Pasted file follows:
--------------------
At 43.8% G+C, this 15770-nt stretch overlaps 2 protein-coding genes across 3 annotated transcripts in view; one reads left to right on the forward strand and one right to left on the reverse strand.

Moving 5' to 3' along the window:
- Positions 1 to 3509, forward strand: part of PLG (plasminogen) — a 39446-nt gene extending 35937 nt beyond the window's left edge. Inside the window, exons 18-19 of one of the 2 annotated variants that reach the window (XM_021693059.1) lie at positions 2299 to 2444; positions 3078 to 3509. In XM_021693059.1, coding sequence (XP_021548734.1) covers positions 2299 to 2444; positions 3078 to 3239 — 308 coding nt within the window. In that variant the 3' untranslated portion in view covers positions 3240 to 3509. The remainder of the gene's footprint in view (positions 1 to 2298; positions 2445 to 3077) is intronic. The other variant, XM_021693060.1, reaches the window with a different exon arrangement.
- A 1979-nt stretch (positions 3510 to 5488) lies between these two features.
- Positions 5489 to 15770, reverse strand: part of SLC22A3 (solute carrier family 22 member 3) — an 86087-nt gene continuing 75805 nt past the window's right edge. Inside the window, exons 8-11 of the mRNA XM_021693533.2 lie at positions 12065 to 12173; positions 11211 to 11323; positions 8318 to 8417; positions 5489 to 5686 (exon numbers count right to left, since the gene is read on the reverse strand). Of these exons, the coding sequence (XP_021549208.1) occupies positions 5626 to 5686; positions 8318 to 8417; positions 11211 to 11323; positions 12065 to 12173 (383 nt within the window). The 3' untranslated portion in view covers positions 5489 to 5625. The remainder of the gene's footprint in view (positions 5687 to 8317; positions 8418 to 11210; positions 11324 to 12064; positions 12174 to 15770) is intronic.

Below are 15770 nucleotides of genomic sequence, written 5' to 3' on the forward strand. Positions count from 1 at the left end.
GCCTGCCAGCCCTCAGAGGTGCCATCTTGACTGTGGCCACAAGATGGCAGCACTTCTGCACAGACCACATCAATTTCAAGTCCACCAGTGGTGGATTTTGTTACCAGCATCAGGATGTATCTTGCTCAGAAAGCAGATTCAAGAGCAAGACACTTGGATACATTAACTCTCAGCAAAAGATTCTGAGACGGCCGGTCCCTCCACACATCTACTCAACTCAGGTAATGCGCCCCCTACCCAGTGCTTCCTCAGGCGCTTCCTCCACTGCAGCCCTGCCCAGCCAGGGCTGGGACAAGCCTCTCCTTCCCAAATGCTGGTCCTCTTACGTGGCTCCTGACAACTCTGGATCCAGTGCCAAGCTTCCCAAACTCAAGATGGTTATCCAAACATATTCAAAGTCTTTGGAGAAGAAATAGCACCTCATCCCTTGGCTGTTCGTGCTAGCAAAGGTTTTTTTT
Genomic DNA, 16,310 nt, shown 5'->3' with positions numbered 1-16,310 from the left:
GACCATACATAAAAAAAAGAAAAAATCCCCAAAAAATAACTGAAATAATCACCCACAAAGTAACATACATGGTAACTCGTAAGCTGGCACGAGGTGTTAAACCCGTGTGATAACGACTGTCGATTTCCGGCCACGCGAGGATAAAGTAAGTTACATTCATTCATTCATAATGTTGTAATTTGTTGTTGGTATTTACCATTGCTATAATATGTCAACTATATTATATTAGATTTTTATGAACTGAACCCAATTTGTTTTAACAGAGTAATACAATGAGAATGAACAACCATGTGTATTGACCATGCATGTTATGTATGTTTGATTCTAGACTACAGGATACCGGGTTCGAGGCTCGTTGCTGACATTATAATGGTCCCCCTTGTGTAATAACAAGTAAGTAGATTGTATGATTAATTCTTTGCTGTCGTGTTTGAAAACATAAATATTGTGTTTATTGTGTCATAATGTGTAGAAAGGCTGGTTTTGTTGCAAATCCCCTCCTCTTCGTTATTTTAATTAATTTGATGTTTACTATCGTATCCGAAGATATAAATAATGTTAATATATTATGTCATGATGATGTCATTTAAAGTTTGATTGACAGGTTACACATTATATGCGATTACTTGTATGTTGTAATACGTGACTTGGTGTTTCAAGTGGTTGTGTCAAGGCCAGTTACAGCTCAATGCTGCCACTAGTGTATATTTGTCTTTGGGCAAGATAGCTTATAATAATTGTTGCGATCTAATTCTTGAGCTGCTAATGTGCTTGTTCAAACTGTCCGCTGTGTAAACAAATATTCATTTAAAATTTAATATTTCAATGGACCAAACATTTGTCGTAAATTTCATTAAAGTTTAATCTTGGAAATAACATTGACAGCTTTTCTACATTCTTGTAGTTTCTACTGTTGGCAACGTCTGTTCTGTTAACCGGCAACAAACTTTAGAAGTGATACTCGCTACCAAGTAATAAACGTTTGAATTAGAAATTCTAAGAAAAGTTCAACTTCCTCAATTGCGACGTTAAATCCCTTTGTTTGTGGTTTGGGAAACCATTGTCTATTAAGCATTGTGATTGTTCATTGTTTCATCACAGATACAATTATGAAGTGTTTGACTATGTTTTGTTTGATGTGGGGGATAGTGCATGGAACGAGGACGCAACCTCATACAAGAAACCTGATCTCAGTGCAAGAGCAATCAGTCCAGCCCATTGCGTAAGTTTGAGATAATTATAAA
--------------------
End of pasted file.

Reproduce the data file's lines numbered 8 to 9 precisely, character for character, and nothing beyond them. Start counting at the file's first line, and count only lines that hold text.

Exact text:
Genomic DNA, 16,310 nt, shown 5'->3' with positions numbered 1-16,310 from the left:
GACCATACATAAAAAAAAGAAAAAATCCCCAAAAAATAACTGAAATAATCACCCACAAAGTAACATACATGGTAACTCGTAAGCTGGCACGAGGTGTTAAACCCGTGTGATAACGACTGTCGATTTCCGGCCACGCGAGGATAAAGTAAGTTACATTCATTCATTCATAATGTTGTAATTTGTTGTTGGTATTTACCATTGCTATAATATGTCAACTATATTATATTAGATTTTTATGAACTGAACCCAATTTGTTTTAACAGAGTAATACAATGAGAATGAACAACCATGTGTATTGACCATGCATGTTATGTATGTTTGATTCTAGACTACAGGATACCGGGTTCGAGGCTCGTTGCTGACATTATAATGGTCCCCCTTGTGTAATAACAAGTAAGTAGATTGTATGATTAATTCTTTGCTGTCGTGTTTGAAAACATAAATATTGTGTTTATTGTGTCATAATGTGTAGAAAGGCTGGTTTTGTTGCAAATCCCCTCCTCTTCGTTATTTTAATTAATTTGATGTTTACTATCGTATCCGAAGATATAAATAATGTTAATATATTATGTCATGATGATGTCATTTAAAGTTTGATTGACAGGTTACACATTATATGCGATTACTTGTATGTTGTAATACGTGACTTGGTGTTTCAAGTGGTTGTGTCAAGGCCAGTTACAGCTCAATGCTGCCACTAGTGTATATTTGTCTTTGGGCAAGATAGCTTATAATAATTGTTGCGATCTAATTCTTGAGCTGCTAATGTGCTTGTTCAAACTGTCCGCTGTGTAAACAAATATTCATTTAAAATTTAATATTTCAATGGACCAAACATTTGTCGTAAATTTCATTAAAGTTTAATCTTGGAAATAACATTGACAGCTTTTCTACATTCTTGTAGTTTCTACTGTTGGCAACGTCTGTTCTGTTAACCGGCAACAAACTTTAGAAGTGATACTCGCTACCAAGTAATAAACGTTTGAATTAGAAATTCTAAGAAAAGTTCAACTTCCTCAATTGCGACGTTAAATCCCTTTGTTTGTGGTTTGGGAAACCATTGTCTATTAAGCATTGTGATTGTTCATTGTTTCATCACAGATACAATTATGAAGTGTTTGACTATGTTTTGTTTGATGTGGGGGATAGTGCATGGAACGAGGACGCAACCTCATACAAGAAACCTGATCTCAGTGCAAGAGCAATCAGTCCAGCCCATTGCGTAAGTTTGAGATAATTATAAA